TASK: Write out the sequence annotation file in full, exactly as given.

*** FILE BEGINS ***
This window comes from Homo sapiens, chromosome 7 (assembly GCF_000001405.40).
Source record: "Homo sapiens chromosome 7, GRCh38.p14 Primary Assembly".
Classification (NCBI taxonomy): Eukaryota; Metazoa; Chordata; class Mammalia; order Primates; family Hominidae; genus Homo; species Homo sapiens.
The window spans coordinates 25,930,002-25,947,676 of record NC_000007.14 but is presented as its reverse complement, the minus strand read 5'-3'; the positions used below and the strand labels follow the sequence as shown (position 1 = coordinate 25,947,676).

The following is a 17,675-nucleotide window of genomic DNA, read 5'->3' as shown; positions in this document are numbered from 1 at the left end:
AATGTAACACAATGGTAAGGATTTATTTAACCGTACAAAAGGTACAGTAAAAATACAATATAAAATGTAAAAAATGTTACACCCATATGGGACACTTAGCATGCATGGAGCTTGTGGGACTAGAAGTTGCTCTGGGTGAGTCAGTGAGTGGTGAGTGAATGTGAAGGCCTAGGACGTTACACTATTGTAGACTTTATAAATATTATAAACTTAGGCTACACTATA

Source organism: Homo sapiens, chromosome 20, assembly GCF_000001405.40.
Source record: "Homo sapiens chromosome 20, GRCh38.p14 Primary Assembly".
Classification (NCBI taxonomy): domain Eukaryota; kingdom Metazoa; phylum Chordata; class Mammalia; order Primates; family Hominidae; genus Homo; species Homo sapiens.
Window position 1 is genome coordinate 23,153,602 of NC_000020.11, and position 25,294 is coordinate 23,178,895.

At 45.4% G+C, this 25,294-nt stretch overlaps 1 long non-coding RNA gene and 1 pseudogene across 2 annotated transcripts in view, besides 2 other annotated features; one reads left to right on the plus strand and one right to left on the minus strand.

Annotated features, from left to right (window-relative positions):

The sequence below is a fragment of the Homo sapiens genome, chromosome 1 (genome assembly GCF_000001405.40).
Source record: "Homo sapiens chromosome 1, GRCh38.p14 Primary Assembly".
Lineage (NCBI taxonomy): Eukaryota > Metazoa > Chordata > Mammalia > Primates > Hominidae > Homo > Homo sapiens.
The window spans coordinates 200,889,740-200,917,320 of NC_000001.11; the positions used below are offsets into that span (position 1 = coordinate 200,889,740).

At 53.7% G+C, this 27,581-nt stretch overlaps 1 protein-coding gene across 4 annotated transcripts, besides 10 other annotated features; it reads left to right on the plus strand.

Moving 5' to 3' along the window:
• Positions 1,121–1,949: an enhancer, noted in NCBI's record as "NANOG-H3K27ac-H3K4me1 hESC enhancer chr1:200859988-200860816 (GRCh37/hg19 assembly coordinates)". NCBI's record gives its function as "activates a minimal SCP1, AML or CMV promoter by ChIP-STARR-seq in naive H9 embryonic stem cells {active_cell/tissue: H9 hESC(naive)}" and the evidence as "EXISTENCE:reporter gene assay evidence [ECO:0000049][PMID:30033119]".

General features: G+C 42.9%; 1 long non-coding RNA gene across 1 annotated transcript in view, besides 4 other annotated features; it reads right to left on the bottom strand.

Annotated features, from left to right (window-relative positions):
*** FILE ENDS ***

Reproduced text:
This window comes from Homo sapiens, chromosome 7 (assembly GCF_000001405.40).
Source record: "Homo sapiens chromosome 7, GRCh38.p14 Primary Assembly".
Classification (NCBI taxonomy): Eukaryota; Metazoa; Chordata; class Mammalia; order Primates; family Hominidae; genus Homo; species Homo sapiens.
The window spans coordinates 25,930,002-25,947,676 of record NC_000007.14 but is presented as its reverse complement, the minus strand read 5'-3'; the positions used below and the strand labels follow the sequence as shown (position 1 = coordinate 25,947,676).

The following is a 17,675-nucleotide window of genomic DNA, read 5'->3' as shown; positions in this document are numbered from 1 at the left end:
AATGTAACACAATGGTAAGGATTTATTTAACCGTACAAAAGGTACAGTAAAAATACAATATAAAATGTAAAAAATGTTACACCCATATGGGACACTTAGCATGCATGGAGCTTGTGGGACTAGAAGTTGCTCTGGGTGAGTCAGTGAGTGGTGAGTGAATGTGAAGGCCTAGGACGTTACACTATTGTAGACTTTATAAATATTATAAACTTAGGCTACACTATA

Source organism: Homo sapiens, chromosome 20, assembly GCF_000001405.40.
Source record: "Homo sapiens chromosome 20, GRCh38.p14 Primary Assembly".
Classification (NCBI taxonomy): domain Eukaryota; kingdom Metazoa; phylum Chordata; class Mammalia; order Primates; family Hominidae; genus Homo; species Homo sapiens.
Window position 1 is genome coordinate 23,153,602 of NC_000020.11, and position 25,294 is coordinate 23,178,895.

At 45.4% G+C, this 25,294-nt stretch overlaps 1 long non-coding RNA gene and 1 pseudogene across 2 annotated transcripts in view, besides 2 other annotated features; one reads left to right on the plus strand and one right to left on the minus strand.

Annotated features, from left to right (window-relative positions):

The sequence below is a fragment of the Homo sapiens genome, chromosome 1 (genome assembly GCF_000001405.40).
Source record: "Homo sapiens chromosome 1, GRCh38.p14 Primary Assembly".
Lineage (NCBI taxonomy): Eukaryota > Metazoa > Chordata > Mammalia > Primates > Hominidae > Homo > Homo sapiens.
The window spans coordinates 200,889,740-200,917,320 of NC_000001.11; the positions used below are offsets into that span (position 1 = coordinate 200,889,740).

At 53.7% G+C, this 27,581-nt stretch overlaps 1 protein-coding gene across 4 annotated transcripts, besides 10 other annotated features; it reads left to right on the plus strand.

Moving 5' to 3' along the window:
• Positions 1,121–1,949: an enhancer, noted in NCBI's record as "NANOG-H3K27ac-H3K4me1 hESC enhancer chr1:200859988-200860816 (GRCh37/hg19 assembly coordinates)". NCBI's record gives its function as "activates a minimal SCP1, AML or CMV promoter by ChIP-STARR-seq in naive H9 embryonic stem cells {active_cell/tissue: H9 hESC(naive)}" and the evidence as "EXISTENCE:reporter gene assay evidence [ECO:0000049][PMID:30033119]".

General features: G+C 42.9%; 1 long non-coding RNA gene across 1 annotated transcript in view, besides 4 other annotated features; it reads right to left on the bottom strand.

Annotated features, from left to right (window-relative positions):